I’ve written about the correlation (or lack thereof) between individual stocks many times.
In our January 2013 forecast issue of Boom & Bust, I predicted that correlations would decline this year, making the market ripe for stock pickers willing to invest outside the averages.
As the year unfolded, correlations indeed came down. In fact, in April, I wrote about declining correlations seen at the stock level, sector level and country level (here) and the relationship between correlations and volatility (here).
Today, I’ll share a chart that shows that the correlation between S&P 500 stocks has dropped even further.
Correlations are now below 20%, which seems to be the lower bound over the past five years.
Some believe this situation is a cause for concern, citing anecdotal evidence that shows correlations are often low at market peaks.
But I view low correlations differently… mainly because much of my investment philosophy hinges on relativity, particularly relative relationships. (A philosophy I picked up from Albert Einstein, who I’m sure would be a stock picker in today’s market.)
That’s the case for my trading service, Cycle 9 Alert, where I use relative performance (against the S&P 500) to determine which sectors are the strongest, and then which stocks (in the strongest sectors) are poised to pop higher. This analysis is particularly lucrative in low-correlation environments, like we see today.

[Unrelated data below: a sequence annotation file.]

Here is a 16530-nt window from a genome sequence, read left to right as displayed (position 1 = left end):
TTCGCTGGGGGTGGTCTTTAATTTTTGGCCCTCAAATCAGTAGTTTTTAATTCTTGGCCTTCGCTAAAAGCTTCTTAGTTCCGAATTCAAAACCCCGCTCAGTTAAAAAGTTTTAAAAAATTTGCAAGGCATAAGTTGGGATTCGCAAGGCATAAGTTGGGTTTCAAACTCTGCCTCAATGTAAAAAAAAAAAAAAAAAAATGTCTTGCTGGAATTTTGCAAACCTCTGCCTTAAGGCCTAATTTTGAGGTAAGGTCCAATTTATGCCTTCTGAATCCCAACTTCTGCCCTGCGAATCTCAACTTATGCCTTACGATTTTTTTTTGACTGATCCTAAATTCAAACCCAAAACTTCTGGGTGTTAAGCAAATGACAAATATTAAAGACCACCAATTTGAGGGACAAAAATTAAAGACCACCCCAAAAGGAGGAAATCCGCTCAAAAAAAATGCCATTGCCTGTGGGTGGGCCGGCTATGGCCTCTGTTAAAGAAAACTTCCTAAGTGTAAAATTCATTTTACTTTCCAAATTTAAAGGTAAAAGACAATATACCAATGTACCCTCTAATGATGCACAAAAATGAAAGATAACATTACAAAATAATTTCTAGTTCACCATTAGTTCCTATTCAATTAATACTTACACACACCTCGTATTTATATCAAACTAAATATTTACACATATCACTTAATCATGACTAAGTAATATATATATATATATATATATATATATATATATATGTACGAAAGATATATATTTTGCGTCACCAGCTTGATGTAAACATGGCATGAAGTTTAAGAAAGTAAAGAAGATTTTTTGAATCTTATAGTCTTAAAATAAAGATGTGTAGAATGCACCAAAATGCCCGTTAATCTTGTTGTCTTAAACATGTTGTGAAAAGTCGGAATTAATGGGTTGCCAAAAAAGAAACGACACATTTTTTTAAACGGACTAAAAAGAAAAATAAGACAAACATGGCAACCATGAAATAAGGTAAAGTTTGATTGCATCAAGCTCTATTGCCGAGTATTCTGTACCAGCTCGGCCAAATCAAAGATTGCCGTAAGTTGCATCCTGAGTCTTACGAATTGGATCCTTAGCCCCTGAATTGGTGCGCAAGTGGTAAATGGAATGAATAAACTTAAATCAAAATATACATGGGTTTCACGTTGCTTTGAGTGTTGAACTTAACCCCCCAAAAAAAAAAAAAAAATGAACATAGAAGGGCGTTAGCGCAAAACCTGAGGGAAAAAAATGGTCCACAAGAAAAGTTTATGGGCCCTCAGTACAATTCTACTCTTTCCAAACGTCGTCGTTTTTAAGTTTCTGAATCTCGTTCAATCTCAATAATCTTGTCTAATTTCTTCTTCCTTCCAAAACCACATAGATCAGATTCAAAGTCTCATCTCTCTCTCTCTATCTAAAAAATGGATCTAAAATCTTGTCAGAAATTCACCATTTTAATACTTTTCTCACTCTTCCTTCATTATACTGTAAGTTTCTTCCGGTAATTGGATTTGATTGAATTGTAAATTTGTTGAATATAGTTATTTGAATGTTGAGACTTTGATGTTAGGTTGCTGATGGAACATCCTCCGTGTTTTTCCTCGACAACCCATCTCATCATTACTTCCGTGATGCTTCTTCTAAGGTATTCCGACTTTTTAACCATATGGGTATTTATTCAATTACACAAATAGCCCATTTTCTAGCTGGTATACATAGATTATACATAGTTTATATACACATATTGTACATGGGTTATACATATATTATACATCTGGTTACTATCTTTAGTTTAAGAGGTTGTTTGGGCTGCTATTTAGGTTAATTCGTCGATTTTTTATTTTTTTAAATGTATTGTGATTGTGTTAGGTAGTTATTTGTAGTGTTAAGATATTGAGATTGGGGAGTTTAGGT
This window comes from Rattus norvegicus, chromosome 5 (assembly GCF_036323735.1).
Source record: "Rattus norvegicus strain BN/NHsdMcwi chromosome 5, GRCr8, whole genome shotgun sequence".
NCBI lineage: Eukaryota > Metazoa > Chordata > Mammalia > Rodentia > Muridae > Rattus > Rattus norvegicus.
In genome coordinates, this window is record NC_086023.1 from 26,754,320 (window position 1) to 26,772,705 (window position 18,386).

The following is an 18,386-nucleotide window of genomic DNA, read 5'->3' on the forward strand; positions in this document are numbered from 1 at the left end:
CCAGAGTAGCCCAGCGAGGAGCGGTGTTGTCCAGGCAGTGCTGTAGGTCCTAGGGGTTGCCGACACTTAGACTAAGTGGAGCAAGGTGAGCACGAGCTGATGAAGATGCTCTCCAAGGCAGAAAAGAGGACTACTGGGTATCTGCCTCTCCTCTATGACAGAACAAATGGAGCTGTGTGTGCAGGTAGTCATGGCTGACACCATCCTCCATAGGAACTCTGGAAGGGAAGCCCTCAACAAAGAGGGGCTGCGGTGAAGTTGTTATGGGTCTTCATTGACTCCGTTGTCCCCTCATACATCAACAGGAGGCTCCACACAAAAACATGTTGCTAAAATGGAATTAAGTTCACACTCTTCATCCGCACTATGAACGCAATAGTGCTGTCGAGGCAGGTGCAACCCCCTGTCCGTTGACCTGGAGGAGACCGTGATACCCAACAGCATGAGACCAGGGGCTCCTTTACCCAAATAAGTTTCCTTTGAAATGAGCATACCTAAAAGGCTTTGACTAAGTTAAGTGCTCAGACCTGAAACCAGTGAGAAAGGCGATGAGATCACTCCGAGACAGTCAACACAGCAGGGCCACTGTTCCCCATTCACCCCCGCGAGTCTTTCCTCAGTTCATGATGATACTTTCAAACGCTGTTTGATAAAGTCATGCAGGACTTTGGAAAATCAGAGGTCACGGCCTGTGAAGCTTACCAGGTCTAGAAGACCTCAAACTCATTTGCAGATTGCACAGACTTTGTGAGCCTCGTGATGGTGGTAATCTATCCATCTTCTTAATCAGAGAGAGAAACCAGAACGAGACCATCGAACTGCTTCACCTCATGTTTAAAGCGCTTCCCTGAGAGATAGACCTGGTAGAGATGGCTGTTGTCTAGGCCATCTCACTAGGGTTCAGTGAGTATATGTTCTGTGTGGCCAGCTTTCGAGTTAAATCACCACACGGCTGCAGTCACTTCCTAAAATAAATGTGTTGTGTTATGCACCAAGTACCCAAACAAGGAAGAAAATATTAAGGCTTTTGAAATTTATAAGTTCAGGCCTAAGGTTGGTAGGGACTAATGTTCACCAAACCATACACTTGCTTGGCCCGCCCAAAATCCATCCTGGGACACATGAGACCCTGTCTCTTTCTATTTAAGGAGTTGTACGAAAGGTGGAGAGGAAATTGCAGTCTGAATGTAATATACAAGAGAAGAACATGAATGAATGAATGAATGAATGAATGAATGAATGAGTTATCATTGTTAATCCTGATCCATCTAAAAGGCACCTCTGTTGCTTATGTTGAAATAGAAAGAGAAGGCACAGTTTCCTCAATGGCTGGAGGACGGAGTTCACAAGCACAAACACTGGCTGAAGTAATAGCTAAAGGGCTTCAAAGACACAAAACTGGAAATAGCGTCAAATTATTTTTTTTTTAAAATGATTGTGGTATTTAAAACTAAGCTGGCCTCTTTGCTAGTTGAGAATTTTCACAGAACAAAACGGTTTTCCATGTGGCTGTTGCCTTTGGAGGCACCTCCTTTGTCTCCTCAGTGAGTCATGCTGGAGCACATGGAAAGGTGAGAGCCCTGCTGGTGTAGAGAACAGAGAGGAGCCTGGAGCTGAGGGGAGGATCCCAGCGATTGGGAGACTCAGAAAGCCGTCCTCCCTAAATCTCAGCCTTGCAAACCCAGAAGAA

The same goes for spread trades, where we buy shares of one company, while simultaneously selling short the shares of another company.
That’s what I recently recommended you do with two fertilizer companies, Agrium (AGU) and Potash Corp. of Saskatchewan (POT). The goal was to mitigate the broad market- and sector-related factors that would cause these stocks to move up or down, and instead take advantage of the specific differences between the two companies (mainly that POT is more exposed to the potash market, where AGU is more diversified). Again, these spread trades are potentially more lucrative in a low-correlation environment.
It’s only been a few days since I recommended this spread trade, but it’s already showing an open gain of about 3.5%.
Both stocks are down… but POT is down more, having lost 3.6% since Friday, compared to Agrium’s loss of just 0.1%.
That’s the beauty of spread trades. You can make money if both stocks move up, or if both stocks move down.
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